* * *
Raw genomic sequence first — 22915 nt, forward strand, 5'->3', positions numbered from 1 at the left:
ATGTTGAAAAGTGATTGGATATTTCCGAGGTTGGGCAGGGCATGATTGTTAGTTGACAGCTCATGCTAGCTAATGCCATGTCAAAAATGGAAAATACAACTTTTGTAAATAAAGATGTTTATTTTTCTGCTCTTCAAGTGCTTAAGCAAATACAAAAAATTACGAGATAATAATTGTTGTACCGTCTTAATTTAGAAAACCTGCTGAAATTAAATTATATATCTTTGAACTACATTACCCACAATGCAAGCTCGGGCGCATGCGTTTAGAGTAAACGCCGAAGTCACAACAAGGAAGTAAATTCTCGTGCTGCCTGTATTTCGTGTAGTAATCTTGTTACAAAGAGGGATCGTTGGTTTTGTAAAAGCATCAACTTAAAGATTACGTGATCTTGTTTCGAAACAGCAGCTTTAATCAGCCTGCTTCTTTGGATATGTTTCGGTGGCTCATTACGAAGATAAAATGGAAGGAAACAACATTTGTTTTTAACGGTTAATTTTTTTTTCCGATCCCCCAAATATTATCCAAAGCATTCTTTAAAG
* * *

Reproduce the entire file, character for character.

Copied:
Raw genomic sequence first — 22915 nt, forward strand, 5'->3', positions numbered from 1 at the left:
ATGTTGAAAAGTGATTGGATATTTCCGAGGTTGGGCAGGGCATGATTGTTAGTTGACAGCTCATGCTAGCTAATGCCATGTCAAAAATGGAAAATACAACTTTTGTAAATAAAGATGTTTATTTTTCTGCTCTTCAAGTGCTTAAGCAAATACAAAAAATTACGAGATAATAATTGTTGTACCGTCTTAATTTAGAAAACCTGCTGAAATTAAATTATATATCTTTGAACTACATTACCCACAATGCAAGCTCGGGCGCATGCGTTTAGAGTAAACGCCGAAGTCACAACAAGGAAGTAAATTCTCGTGCTGCCTGTATTTCGTGTAGTAATCTTGTTACAAAGAGGGATCGTTGGTTTTGTAAAAGCATCAACTTAAAGATTACGTGATCTTGTTTCGAAACAGCAGCTTTAATCAGCCTGCTTCTTTGGATATGTTTCGGTGGCTCATTACGAAGATAAAATGGAAGGAAACAACATTTGTTTTTAACGGTTAATTTTTTTTTCCGATCCCCCAAATATTATCCAAAGCATTCTTTAAAG